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Microbiology. 2011 Jan;157(Pt 1):179-88. doi: 10.1099/mic.0.041475-0. Epub 2010 Sep 16.

Identification of Vibrio campbellii isolated from diseased farm-shrimps from south India and establishment of its pathogenic potential in an Artemia model.

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1
Graduate School of Life and Environmental Sciences, Osaka Prefecture University, Osaka, Japan. shaldar@csmcri.org

Abstract

Shrimp diseases are frequently reported to be caused by closely related vibrios, and in many cases they are tentatively but inaccurately identified as Vibrio harveyi and related vibrios. In the present study, 28 biochemically identified V. harveyi-related strains isolated from diseased shrimps were randomly selected for further characterization by molecular tools. Twenty-six strains were identified as Vibrio campbellii and two as V. harveyi by sequence analysis of 16S rRNA and uridylate kinase genes. Haemolysin-gene-based species-specific multiplex PCR also confirmed these results. Experimental challenge studies using Artemia as a model showed that eight isolates were highly pathogenic, three were moderately pathogenic and the remaining 17 were non-pathogenic. Ribotyping with BglI clearly distinguished V. campbellii from V. harveyi, but it failed to separate pathogenic and non-pathogenic clusters. Artemia nauplii challenged with a fluorescently labelled highly pathogenic strain (IPEY54) showed patches in the digestive tract. However, no patches were observed for a non-pathogenic strain (IPEY41). Direct bacterial counts also supported colonization potential for the highly pathogenic strain. To our knowledge, this is the first report on the isolation and accurate identification of large numbers of V. campbellii associated with shrimp disease in aquacultural farms. V. campbellii has long been considered to be non-pathogenic and classified with V. harveyi-related bacteria. However, we show that this species may be an emerging aquaculture pathogen. This study will help to formulate suitable strategies to combat this newly identified pathogen.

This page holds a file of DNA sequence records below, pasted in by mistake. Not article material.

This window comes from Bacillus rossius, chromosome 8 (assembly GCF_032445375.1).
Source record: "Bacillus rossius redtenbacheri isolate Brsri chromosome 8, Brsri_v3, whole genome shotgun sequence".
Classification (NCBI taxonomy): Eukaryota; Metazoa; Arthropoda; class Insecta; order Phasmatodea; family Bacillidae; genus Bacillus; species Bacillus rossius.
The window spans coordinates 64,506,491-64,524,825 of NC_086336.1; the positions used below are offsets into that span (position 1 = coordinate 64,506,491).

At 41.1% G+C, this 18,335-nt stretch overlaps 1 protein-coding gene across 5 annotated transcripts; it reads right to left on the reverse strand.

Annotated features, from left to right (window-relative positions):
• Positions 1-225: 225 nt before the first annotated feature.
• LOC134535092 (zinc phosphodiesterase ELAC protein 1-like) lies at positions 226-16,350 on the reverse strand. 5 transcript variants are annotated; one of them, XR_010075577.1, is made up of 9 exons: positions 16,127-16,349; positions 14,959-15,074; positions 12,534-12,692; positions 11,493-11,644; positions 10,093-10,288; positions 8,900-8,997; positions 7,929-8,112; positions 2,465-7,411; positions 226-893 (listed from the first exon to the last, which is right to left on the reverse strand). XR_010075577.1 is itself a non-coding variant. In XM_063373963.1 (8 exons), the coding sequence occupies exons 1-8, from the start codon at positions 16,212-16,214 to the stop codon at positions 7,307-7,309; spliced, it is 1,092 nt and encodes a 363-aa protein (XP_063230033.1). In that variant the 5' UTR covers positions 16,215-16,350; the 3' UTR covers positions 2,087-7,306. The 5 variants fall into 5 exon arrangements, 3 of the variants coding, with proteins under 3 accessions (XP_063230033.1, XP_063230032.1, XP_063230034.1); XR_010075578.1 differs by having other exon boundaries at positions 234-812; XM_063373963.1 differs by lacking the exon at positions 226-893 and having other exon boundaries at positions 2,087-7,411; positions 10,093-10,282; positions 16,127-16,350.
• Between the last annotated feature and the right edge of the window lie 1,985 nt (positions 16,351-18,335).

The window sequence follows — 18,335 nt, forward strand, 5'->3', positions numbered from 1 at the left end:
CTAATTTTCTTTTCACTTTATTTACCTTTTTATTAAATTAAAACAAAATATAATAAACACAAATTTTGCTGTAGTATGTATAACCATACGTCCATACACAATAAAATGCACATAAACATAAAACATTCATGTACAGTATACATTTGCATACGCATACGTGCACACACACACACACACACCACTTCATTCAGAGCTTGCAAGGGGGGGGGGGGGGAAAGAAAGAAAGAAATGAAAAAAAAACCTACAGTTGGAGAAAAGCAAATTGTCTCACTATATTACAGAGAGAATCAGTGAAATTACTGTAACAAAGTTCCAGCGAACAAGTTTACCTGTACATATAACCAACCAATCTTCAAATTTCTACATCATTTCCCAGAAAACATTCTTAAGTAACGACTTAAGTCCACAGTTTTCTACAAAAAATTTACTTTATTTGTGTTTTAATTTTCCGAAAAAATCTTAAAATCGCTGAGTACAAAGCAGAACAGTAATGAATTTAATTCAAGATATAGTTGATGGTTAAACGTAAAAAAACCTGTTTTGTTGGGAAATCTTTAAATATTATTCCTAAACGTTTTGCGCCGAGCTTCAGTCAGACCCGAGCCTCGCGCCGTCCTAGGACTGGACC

PMID:
20847009
DOI:
10.1099/mic.0.041475-0
[Indexed for MEDLINE]

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